ThrushWhat other problems are associated with diabetes?

Other oral problems associated with diabetes include thrush (candidiasis), an infection caused by a fungus that grows in the mouth, and dry mouth, which can cause soreness, ulcers, infections, and cavities.  To prevent problems with bacterial infections in the mouth, Dr. Marinic may prescribe antibiotics, medicated mouth rinses and more frequent cleanings.

How can I stay healthy?

ToothpasteBrush your teeth with an antimicrobial toothpaste containing fluoride and rinse with antimicrobial mouthwash at least two times a day.  People with diabetes who receive good dental care and have good insulin control typically have a better chance of avoiding gum disease.

To improve their quality of life and their oralTesting for diabetes health, people with diabetes need to pay close attention to diet and exercise. People with diabetes should be sure that both their medical and dental care providers are aware of their medical history and periodontal status.

To keep teeth and gums strong, those with diabetes should be aware of their blood sugar levels in addition to having their triglycerides and cholesterol levels checked on a regular basis.

What is the best time to receive dental care?

Waking upIf your blood sugar is not under control, talk with both Dr. Marinic and physician about receiving elective dental care.  Types of dental procedures and appointment length are dependent on the level of diabetic control.  Try to schedule morning appointments because blood glucose levels tend to be more stable at this time of day.  If you have a scheduled appointment, eat and take your medications as directed.  See Dr. Marinic on a regular basis and keep him informed of your health status,

Dental Plaque – The Enemy to Our Teeth

Infant smilingIt’s important to keep you and your children’s teeth clean and healthy, and you can help do this by teaching them how to reduce the amount of plaque on their teeth.

What is plaque?

Plaque is a sticky layer of bacteria-containing film that accumulates on teeth, plaque on teethespecially in places where toothbrushes can’t reach.  Many of the foods that we eat cause the bacteria in the mouth to produce acids.  Sugary foods are obvious sources of plaque, but starches—such as bread, crackers, and cereal—also can cause acids to form.

How does plaque affect the mouth?

Image of plaque on gumsPlaque produces bacteria that irritate the gums, making them red, sensitive, and susceptible to bleeding.  Consistent plaque buildup can cause tooth enamel to wear away, which will result in cavities.  Plaque that is not removed with thorough daily brushing and cleaning between teeth eventually can harden into calculus or tartar.  This makes it more difficult to keep the teeth clean.

When tartar collects above the gumline, the gum tissue can become swollen and may bleed easily.  This is called gingivitis, the early stage of gum disease.  You can prevent plaque buildup and keep teeth cavity-free by regularly visiting Dr. Marinic, brushing twice a day with fluoride toothpaste, and cleaning between the teeth with dental floss daily.

How can I reduce the plaque on my teeth and my child’s teeth?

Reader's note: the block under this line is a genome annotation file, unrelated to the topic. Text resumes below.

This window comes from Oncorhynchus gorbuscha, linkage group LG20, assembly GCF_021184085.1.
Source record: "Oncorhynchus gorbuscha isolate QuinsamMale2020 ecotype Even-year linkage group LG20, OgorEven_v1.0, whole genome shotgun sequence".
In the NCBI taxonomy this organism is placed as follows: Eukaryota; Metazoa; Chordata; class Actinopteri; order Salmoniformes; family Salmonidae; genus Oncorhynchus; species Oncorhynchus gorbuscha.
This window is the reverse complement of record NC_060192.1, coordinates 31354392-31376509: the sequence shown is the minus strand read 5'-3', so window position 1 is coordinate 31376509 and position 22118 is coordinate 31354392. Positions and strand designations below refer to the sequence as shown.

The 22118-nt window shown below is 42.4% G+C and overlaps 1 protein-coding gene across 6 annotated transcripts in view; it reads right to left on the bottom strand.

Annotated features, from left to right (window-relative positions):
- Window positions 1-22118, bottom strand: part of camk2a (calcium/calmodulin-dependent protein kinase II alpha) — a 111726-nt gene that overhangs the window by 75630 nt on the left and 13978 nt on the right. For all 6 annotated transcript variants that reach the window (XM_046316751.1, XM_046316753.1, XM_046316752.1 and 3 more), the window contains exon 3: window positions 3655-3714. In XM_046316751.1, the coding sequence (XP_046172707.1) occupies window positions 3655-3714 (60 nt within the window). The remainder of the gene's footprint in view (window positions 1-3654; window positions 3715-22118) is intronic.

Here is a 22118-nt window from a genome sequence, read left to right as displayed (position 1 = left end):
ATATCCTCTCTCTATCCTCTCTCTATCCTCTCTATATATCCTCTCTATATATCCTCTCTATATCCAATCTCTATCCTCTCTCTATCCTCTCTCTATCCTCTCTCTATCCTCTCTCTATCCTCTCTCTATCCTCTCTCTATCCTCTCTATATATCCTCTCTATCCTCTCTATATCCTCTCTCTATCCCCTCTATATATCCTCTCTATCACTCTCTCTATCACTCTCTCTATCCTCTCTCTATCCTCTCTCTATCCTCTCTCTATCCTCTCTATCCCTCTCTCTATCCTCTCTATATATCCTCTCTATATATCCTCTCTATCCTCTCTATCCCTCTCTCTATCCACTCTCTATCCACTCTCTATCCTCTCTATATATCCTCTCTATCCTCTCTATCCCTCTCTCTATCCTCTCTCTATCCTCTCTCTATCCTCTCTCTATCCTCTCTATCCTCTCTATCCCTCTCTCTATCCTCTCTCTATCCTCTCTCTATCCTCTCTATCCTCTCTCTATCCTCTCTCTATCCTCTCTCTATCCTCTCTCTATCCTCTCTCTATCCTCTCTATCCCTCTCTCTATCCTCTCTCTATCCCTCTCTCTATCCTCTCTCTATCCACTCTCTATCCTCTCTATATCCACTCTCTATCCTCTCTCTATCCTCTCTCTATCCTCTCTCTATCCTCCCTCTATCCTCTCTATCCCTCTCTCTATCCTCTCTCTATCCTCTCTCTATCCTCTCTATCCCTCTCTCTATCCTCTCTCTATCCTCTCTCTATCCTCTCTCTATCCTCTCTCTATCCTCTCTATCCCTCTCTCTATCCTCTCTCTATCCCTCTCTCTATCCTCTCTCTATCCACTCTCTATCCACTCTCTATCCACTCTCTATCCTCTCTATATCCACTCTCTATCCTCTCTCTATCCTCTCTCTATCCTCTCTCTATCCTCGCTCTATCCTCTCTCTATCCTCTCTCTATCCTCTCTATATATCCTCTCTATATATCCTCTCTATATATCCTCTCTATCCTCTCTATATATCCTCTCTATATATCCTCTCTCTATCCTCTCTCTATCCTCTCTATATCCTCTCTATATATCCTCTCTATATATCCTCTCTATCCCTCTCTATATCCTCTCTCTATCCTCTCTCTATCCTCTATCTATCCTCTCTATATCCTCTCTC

The best way to remove plaque is by teaching your child to brush his or herParent and child brushing teeth teeth, just like you do, for at least two minutes twice per day.  Brushing removes the plaque from tooth surfaces.  Be sure to show your child how to use a soft-bristled toothbrush, and instruct them to use a proper circular motion when brushing teeth and gums.  Make sure to teach your child to brush the tongue as well; this removes bacteria and freshens breath.

Mother and child flossing togetherYou can teach your child to remove plaque from between his or her teeth by using floss once a day.  Start flossing between your child’s teeth as soon as they have two teeth that touch each other (after 1 year old).  Your child should continue to floss as they grow older so that it becomes part of their oral hygiene routine.  In addition to brushing, daily flossing is essential for preventing tooth decay and gum disease.

How can my child and I maintain good oral hygiene?

Lead by example and practice good oral hygiene yourself!

Teach your child about the importance of good oral hygiene, and be sure that you and your child brush their teeth for at least two minutes twice per day.  In addition to brushing, you and your child should floss at least once per day.

Further, be sure that you and your child go to Dr. Marinic’s dental office for cleanings and checkups.  Getting you and your child’s teeth cleaned regularly can help prevent gum disease, remove tartar and plaque buildup, and eliminate stains that regular brushing and flossing can’t.  Dr. Marinic also can examine you and your child’s entire mouth and detect issues early—before they become bigger, more painful problems.

Senior Oral Health Care

Seniors smilingProper oral care can keep you smiling well into retirement.  Brushing at least twice a day with fluoride toothpaste and a soft-bristle brush are important. Flossing helps save your teeth by removing plaque between teeth and below the gum line that your toothbrush can’t reach.

What problems should I watch for?Image gum disease

Most people don’t realize how important it is to take care of their gums.  Gingivitis is caused by the bacteria found in plaque that attacks the gums. Symptoms of gingivitis include red, swollen gums and possible bleeding when you brush.  If you have any of these symptoms, see Dr. Marinic at once. Gingivitis can lead to a more serious form of gum disease if problems persist.

Why should I be concerned about gum disease?